Bulging box set celebrates 25 years of San Fran soundmakers.
In 1991, Ted Leonard saw a local ad for a singer that said: “Steve Hogarth, where are you?” Leonard had no idea who Hogarth was, but took a punt. And two years after the first formative knockings of Enchant in the Bay Area, they were fully tooled up, with a vocalist who could bring the singalong factor – something they’d openly craved to spice up their stylings. These were loosely based on Rush, Kansas and Journey but open-eared to the accessible pop of Jellyfish or Tears For Fears.
THEY’RE NEVER LESS THAN POLISHED, BUT CAN DELIVER SURPRISES.
Leonard’s crystal voice – also gilding Spock’s Beard since 2011 – is what first hits you about Enchant as you traverse this marathon 10-disc set. He’s the warm, welcoming guide who leads you through varying degrees of difficulty, whether the band are rocking, detouring into prog intricacies or just soothing you with a sappy AOR song. They’re never less than polished, and while there are patches that feel somewhat too slick, their enduring career has emphasised their ability to keep delivering surprises and upgrades.
This bursting-at-the-seams box gathers their eight studio albums from 1993’s debut A Blueprint Of The World right up to 2014’s The Great Divide. Two bonus discs collect demos, live tracks and acoustic and instrumental versions.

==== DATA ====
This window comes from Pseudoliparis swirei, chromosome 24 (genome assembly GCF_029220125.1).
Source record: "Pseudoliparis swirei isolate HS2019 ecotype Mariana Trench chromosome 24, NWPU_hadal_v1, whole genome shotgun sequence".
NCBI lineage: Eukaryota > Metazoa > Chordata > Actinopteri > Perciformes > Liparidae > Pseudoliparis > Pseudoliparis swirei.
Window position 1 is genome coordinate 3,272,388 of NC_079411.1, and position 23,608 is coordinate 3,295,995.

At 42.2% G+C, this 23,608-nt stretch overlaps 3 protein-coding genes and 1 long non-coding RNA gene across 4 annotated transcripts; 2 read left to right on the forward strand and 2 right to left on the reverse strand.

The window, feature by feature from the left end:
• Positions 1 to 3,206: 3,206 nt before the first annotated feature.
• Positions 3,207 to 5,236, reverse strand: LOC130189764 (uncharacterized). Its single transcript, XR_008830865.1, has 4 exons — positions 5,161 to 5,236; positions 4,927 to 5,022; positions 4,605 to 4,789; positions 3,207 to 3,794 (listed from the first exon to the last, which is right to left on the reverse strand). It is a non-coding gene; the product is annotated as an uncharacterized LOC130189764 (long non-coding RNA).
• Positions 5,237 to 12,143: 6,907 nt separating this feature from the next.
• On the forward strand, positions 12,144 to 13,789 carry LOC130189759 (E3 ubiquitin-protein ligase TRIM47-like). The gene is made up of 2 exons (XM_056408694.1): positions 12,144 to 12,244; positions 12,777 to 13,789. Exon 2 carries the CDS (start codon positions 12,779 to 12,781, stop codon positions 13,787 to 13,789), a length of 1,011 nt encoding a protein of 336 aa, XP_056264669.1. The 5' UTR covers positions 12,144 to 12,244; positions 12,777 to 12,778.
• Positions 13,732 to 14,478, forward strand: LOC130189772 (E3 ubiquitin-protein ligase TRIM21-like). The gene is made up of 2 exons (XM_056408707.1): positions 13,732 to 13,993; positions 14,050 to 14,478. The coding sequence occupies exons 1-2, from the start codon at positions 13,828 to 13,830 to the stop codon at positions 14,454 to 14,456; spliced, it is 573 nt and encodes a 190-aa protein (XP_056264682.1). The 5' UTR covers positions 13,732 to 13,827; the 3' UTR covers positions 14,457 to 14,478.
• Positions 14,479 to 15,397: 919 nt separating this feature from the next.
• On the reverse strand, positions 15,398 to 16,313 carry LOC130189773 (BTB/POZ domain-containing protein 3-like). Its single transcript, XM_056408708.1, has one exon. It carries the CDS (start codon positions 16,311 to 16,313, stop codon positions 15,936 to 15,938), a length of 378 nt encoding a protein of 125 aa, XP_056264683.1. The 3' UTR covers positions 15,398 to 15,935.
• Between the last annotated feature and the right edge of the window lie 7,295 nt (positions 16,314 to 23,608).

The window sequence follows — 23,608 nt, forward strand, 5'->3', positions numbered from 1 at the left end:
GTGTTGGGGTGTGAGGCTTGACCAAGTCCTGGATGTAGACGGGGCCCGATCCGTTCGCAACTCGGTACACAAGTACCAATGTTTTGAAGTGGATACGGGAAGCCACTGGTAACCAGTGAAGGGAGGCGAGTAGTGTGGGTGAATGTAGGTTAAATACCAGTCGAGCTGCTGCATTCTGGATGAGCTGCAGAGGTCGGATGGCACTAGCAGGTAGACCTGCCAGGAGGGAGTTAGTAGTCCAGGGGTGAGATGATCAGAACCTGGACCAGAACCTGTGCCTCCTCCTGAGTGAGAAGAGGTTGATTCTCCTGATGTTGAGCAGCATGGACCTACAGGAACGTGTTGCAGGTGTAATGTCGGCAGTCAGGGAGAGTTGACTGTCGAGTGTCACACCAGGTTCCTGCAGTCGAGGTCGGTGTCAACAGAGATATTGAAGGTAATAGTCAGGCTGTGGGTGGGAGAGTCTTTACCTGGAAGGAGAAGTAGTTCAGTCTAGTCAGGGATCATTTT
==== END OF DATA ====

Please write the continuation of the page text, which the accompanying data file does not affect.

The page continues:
It’s notable that 2004’s Live At Last, generally deemed a success, isn’t present in full: there’s an argument that it might have made a more cohesive component than the odds’n’sods. Yet for every sceptic regarding box set logic, there’s a diehard who’ll subjectively adore one specific out-take.
That Hogarth reference became a psychic plea to the universe, as Steve Rothery came along to co-produce Enchant’s debut, adding guitars on tracks such as the sweet, surging Catharsis. Second album Wounded plays radio-safe, but 1997’s Time Lost shows more ambition, as on the 11-minute Interact. Break seems wary of pushing the boat out into experimental waters, but 2000’s Juggling
9 Or Dropping 10 crunches harder, guitar-wise, Doug A Ott playing hot.
Blink Of An Eye again sticks in the comfort zone between heavy and mainstream, and around this period there’s a sense of risks shirked. On 2003’s Tug Of War, the band focused on pop songs. You can’t please everybody and, disenchanted, Enchant took a decade-long sabbatical until The Great Divide, the relatively grittier approach of which won back the love.
If Enchant never quite flew the way Marillion predicted, there’s an abundance of magic moments arcing across this frequently resplendent retrospective.